The first game I went to of Pendrey’s reign, I’ve already written about, so you’ll be extremely glad to know that I won’t be boring you by repeating any of that day. Or what was going on in my life. We’d started well. Very well in fact. Not only had we won our first 2 games, but they were away games. It was just a shame we couldn’t have just stopped the season there and then. From then, it was down hill at full speed. After beating the Vile at the cesspit, we had Mansfield at home in the League Cup. We lost 1:0. Nobody cared because we’d beaten ‘them lot’. After going 1:0 up against Bournemouth, I remember bouncing up and down with a perfect stranger before singing “We are top of the league” with him. Bournemouth of course, equalised and the dream of promotion died there and then. As I’d joined a football team that played in a Saturday league, I was only going to night games and the odd Saturday afternoon game. I don’t remember anything from the 1:0 win home game versus Blackburn or the 0:0 game against Shrewsbury at St Andrews. The away game at the Hawthorns wasn’t full of memories, but I do remember catching sight of a girl packing up a market stall and lusting over her. Right up until she opened up her mouth and said something in a Yam yam accent you could’ve hacked at with a chainsaw, it was that thick. An accent like that must’ve proven an excellent contraceptive. As I’ve already stated, I was into collecting programmes. Although it actually devalues the item, autographs tend to be collected on either the back or the front of them. I liked the novelty of buying back issues that had them on. I wasn’t one for hanging around in the hope of collecting autographs off players, but I just happened to be in the right place at the right time to capture a couple of Blues players signatures as they got off the team coach outside the ground. We lost the game 3:1. Because of scrambling around in the mud on a Saturday afternoon, I didn’t get to another game until November. Whenever the team did get a free Saturday, I took a game in. November brought a 2:2 home draw versus Leicester which I don’t remember. I must’ve felt like I’d been missing something because 3 days later, I got the train over to Shrewsbury and along with about 150 Sheffield United fans, went in the away end for their 2:0 defeat. I was starting to lose the enthusiasm for playing football. It was either that or it was getting in the way of what I truly enjoyed, and that was watching it instead. The trouble was that when I did miss playing a match, I was getting grief from my team mates. They couldn’t understand why I would prefer to watch professional football as opposed to playing in a meaningless game (Well it was to me anyway). Maybe had I been able to kick a ball consistently straight and thus actually enjoy playing much more, then maybe my enthusiasm would’ve been a lot higher. For me, I was only ever Polyfilla. So as my mates played whoever wherever, I watched Blues get beaten by the Vile. Losing made me focus on playing a bit more but it wasn’t to last. The Christmas period brought my first ever double game day. Something I wasn’t able to repeat until a couple of seasons ago. Val, John, John’s brother Martin and me drove over to Shrewsbury. By that, I mean John drove. It wasn’t like we either took turns or collectively held the steering wheel and fought to control the pedals. That would have been stupid, dangerous and there just wasn’t enough room to attempt it anyway. First on the agenda, was an extremely boring 0:0 draw between Shrewsbury Town and Birmingham City. It was though, a fantastic achievement by Blues. It was to be the first time I’d seen anything better than a 1:0 defeat from us. A point at the Gay Meadow? It was unheard of. The early kickoff wasn’t quite early enough to make kickoff at the second game, but for me even with the 0:0 draw, it was second billing anyway. Wolves were on the way up. Bull was making a mockery of Saunders view that he wasn’t good enough by scoring and scoring. They beat Leyton Orient 2:0. Martin didn’t shut up in the car on the journey home. A typical Wolves fan, world beaters if they win, relegation certainties if they lose. The fact that it can be after consecutive games is irrelevant. He was and still is, naturally funny and although he was relentless in his praise for the tatty yellow and black. His grasp of humour meant that my sides ached from so much laughing as I got out of the car. It was back to night games and also I was working now. I say working, it was just a government scheme that massaged the unemployment figures. A three day a week job gave me twice my dole money. The job was in Coalbrookdale as part of the Ironbridge Gorge Museum. I digress, I’d decided that I could and would go to Blues versus Millwall from work. I got the bus from Ironbrige to Telford Town Centre as the wind got worse. I was drinking by now and on the walk to the ground from the city centre, decided to wander down the back streets. I spotted a pub that looked viable for after the game. The game itself was hampered by the wind that was really a storm in all but rain. Blues scored the goal that won it, but it wasn’t the best of games due to it resembling a huge game of blow football. If the ball had been blown off the pitch to be trodden on and flattened by an unsuspecting relative, I wouldn’t have been surprised. I went back to Billy’s Bar. As I was getting served, a bloke asked me about the game. He was with two others, all wearing suits. I stated that although we’d won the game, the wind made the ball look like it was a ping pong ball. One of the blokes in an extremely cheap looking, too shiny suit laughed at my description. It was then I recognised who it was. I was used to him appearing on telly in a terrible soap opera in overalls and a woollen hat. Paul Henry in the flesh. Well, cheap looking shiny suit. Blues had managed to get through to the 5th round of the F.A.Cup. They were drawn at home against First Division Nottingham Forest. There was no way I was going to miss this one. The game was made all ticket and tickets went on sale on a Saturday morning. At one point, I did wonder if I was going to make it back to play in the afternoon, but had I not, I wouldn’t have been too bothered. I was more intrigued as to whether I could physically manage traipsing over to Brum and then making it back in time for kickoff than I was with actually playing. The attendance for Millwall had been 5,819. For Forrest, it was 34,494. Little did I know at the time, but it would be the last time I would be ‘officially’ be in a crowd of over 30,000 at St Andrews. The Forrest hooligan firm travelled over in numbers and made their presence felt by walking unopposed to the ground. After the game would be different. Crosby scored what was the only goal of the game. Forrest kept us out easily at arms length. In all honesty, Clough’s team were much better than us and didn’t really need to, and didn’t have to get out of first gear. Coming out of the ground, it was apparent that something was kicking off. I was to have a front row seat to what went on. The other side of the railway track at the time was the beginnings of a building site. The Zulus had congregated in numbers and were calling the Forrest firm on. Forrest were backed off before the mounted Ol Bill split the waring factions. The building site made for a good supply of weapons and missiles. As the Zulus tried to get at their Forrest counterparts, one participant ran towards a mounted copper before unleashing what appeared to be a house brick. It hit the horse full on the side of its head. The horse stumbled, startled and fell sidewards before managing to scramble back to it’s feet. It appeared to be none the worse for wear though its rider must’ve felt the animals weight as he’d been powerless to escape from underneath the animal. In amongst the chaos, the rider was able to clamber back on as more and more flashing blue light backup chased both sets away. All I needed was some popcorn to enhance what I was watching. It was strange being so close to what was some really nasty violence, content in the knowledge that I and everyone else that was watching it unfold, were perfectly safe. Not only was there a railway track between us and what happened, but It lay at the bottom of a cutting. That’s without the fencing. I don’t think I bothered playing football on a Saturday after that game. How on earth could it ever compare with going and watching football? I wasn’t to go to another Blues game that season, but I was to venture into some proper ground hopping.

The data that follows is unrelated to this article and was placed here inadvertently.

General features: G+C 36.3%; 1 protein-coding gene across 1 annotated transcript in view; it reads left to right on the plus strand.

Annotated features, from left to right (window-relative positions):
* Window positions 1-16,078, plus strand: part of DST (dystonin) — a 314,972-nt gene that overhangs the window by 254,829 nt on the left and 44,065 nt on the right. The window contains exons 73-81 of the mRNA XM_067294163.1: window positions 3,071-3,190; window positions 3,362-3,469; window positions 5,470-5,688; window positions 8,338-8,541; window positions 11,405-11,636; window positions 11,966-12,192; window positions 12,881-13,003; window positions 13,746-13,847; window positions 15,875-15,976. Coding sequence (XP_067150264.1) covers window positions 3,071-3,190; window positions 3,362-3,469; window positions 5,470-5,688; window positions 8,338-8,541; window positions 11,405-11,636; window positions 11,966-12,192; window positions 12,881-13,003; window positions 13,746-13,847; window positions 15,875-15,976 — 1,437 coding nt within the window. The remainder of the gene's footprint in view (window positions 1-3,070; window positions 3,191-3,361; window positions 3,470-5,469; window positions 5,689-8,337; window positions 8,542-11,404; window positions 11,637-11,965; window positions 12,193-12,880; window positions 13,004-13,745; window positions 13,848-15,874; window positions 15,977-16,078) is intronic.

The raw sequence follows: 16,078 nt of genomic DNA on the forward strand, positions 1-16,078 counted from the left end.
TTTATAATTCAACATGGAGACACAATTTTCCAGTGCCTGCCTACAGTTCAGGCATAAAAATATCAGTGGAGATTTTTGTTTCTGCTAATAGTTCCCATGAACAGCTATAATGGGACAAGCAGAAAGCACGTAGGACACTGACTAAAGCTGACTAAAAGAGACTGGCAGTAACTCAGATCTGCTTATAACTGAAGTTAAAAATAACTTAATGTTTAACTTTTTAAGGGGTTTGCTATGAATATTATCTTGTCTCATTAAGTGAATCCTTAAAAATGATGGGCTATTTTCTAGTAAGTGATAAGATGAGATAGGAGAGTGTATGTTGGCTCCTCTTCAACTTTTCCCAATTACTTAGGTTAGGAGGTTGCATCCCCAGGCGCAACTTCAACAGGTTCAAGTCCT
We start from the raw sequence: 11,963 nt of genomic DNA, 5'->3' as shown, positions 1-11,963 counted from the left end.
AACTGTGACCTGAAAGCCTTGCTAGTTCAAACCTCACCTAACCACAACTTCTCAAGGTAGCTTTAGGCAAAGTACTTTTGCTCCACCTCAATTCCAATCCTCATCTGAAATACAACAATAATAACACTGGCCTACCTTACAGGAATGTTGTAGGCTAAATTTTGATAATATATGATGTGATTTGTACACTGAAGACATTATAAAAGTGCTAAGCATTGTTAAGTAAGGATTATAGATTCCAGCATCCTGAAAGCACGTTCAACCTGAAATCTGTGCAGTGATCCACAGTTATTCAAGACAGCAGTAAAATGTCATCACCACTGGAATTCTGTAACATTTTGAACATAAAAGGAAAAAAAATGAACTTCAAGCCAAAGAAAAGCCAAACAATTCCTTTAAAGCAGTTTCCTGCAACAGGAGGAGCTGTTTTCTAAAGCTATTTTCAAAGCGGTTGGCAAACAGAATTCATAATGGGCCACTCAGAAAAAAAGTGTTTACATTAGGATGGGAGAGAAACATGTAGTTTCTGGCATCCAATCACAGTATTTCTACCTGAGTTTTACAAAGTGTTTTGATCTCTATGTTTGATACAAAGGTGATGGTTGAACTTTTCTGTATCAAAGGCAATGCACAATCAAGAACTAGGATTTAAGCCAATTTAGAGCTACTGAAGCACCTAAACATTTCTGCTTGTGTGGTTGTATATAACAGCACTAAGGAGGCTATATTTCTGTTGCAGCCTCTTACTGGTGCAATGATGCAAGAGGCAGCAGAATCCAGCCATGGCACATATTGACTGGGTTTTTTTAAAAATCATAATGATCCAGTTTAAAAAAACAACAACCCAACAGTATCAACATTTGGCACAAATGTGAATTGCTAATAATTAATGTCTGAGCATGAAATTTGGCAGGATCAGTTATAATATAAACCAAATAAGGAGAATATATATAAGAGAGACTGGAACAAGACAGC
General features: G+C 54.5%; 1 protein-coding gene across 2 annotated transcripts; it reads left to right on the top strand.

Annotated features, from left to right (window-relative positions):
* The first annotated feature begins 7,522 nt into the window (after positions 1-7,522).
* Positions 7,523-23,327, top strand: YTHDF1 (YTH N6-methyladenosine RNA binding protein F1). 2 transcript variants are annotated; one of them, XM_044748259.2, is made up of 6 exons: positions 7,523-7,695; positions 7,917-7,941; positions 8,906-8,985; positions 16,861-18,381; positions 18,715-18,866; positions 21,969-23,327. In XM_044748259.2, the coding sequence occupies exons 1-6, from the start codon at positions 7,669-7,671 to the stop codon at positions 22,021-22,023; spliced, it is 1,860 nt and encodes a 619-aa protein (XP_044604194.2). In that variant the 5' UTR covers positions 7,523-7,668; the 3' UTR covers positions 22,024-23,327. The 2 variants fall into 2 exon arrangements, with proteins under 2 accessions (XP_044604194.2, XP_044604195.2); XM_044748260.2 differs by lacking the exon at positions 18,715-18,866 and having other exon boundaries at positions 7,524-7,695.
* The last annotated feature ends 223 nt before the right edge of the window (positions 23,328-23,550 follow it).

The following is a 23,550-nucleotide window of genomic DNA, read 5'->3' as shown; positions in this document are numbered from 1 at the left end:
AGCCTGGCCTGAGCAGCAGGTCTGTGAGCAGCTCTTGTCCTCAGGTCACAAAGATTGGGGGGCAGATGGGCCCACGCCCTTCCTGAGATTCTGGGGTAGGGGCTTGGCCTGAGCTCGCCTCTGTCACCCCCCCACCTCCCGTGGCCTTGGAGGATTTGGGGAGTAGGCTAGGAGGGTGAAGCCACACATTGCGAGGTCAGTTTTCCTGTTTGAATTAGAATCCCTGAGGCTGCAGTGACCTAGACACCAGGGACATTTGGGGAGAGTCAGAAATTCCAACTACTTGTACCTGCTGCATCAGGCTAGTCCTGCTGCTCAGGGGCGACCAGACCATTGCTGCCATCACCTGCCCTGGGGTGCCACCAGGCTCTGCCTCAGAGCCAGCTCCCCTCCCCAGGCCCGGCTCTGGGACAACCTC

Up until then I’d only done a rather pathetic 12 grounds. By that, I don’t mean that the grounds themselves were pathetic, just my personal total. I don’t believe any ground is pathetic……ok, maybe Salford City’s present one and Forest Green’s proposed one’s are, but none of the rest. I know for the majority of my life I’d been subsidised, but still, I wasn’t really proud of myself. Given my age now, I’m still not proud of my total of grounds, but it’s better than it was. Makes me wonder how many I would’ve done had it not been for this pandemic, but I wistfully, forlornly digress. So what got me started on ground hopping? Well as I’ve stated before, my brother-in-law John. He would, and still does, go to a game just for the Hell of it. He and Val had a spare Saturday. Saturday is made for watching football. It’s the 11th commandment. “Thou shalt watch football on a Saturday.” I’m being flippant of course, but you can get the picture. I don’t know why he was so taken with the idea of watching Port Vale versus Preston North End in particular, but it pricked my enthusiasm. I remember it being a really good game, and a few of the locals dancing aggressively with some Lancastrians. It made for a brilliant atmosphere, albeit not a huge crowd. Something inspired me that I could do this sort of thing on my own. The week after, I took my first steps. Walsall versus Southend United. I got the train over to Walsall and went in a pub I liked the look of. I started chatting to a couple of Walsall fans who gave me a lift to and from the ground. Seven days later, and I was off to Hereford versus Stockport. They’re both Non-League clubs now, but at the time, it was a League game. A League game that the away team won 1:0. Stockport were to even make the playoffs that had they been successful in, would’ve led to them playing in the Premier League. That was in their future though. Coventry against Oxford was the next game, 4 different grounds in 4 weeks. I was starting to do research on grounds and how to get to them. I had learned that Highfield Road was a bus ride, two bus rides. In truth, it wasn’t, but I wasn’t to know that until I did the game. A game that was in the top division at the time. In this week of European Super League drama and indignation, i still look on in wonderment at how football clubs fortune’s can change and change so quickly. Although the game itself was boring, before the match, I’d walked up a road in search of a pub. Nothing out of the ordinary in that, but only one pint later, I retraced my steps back along the same road. In the meantime, there’d been a car accident. Had I had a mobile phone with a camera on it, or even access to a navy blue police box type time travelling spaceship……and a mobile phone with a camera on it, I would’ve taken a photo. In fact, given the opportunity, I would’ve filmed it happen. Ok, now I’ve built it up, I’ve got to attempt to describe it (Sidwell, you can’t half be a muppet at times.) A car had obviously been going too fast and had lost control as it went round the bend in the road, it shunted a parked car so hard that, the car in front of that one had somehow been flipped up into the air and had landed precariously on the boot of the one in front and the bonnet of the car behind. It was as though a crane had deliberately and delicately placed it there. It was that impressive, it would’ve made a really cool piece of modern urban art. As you’re no doubt looking at your device and trying to picture what I’m failing badly to describe, I’ll just say this. You really needed to see it. Thankfully, there wasn’t an ambulance in sight. Amazingly as there was a number of fans milling around and the road was fairly busy. It really is strange how things stick in your memory and believe me, that crash was strange. Mind you, you’ll have to take my badly descriptive words for it. The last of what was to be 5 different grounds on 5 consecutive Saturdays, was Gresty Road. Crewe Alexandra against Darlington. it was just before the Dario Gradi years. Crewe still won 3.1 though. What I remember the most was the train back. I got chatting to a fellow passenger who turned out to be a talent scout for Wolves. Obviously I was a little sceptical, so he showed me his official pass. If that wasn’t impressive enough, the bloke sat opposite to us just happened to be one of the linesman (None of your referees assistant rubbish back then.) from the game we’d just watched. I was in awe to be honest. It was great listening to them break the game down we’d all been at. I’m not too proud to admit that some of it went over my head. Ok, most of it did. I did contribute at times but I don’t suppose anything I uttered was actually useful. I was and still am, just a fan of a game that he thinks he knows more about than he actually does. Every now and again I get something spot on, but more than likely it’s just luck and not judgement. Infinite number of monkeys, infinite number of typewriters, eventually one of them will come up with the entire works of Shakespeare. No idea who came up with that, but it’s pure brilliance. I’m only thankful that I’m able to remember it. I don’t know why, but according to my records, I didn’t go to a game for a fortnight, but when I did go back on the road, or more to the point, tracks. It was to The Victoria Ground for Stoke City’s game versus Swindon Town. Other than a bit of platform dancing at the station afterwards. (It really was dancing too. One lad threw a kick so far away from it’s target that it looked like a badly choreographed stage production of West Side Story.) nothing else stands out from the day. I went back to Fellows Park for my last ground hop of the season. A 0.0 versus Gillingham. Why go back? Walsall were close to being promoted to the Second Division, it was a big game. The 0.0 meant that they had to settle for the new playoffs. The season was at an end.
FOOTNOTE:- The reason for the title is that in his first programme notes, Gary Pendrey wrote that he would’ve walked barefoot over broken glass to take the position as manager of Birmingham City. I wonder how he felt after his first season of just escaping relegation.
ALSO :- Sorry for not posting anything last week, another attack of the ‘can’t be bothered’ I’m afraid.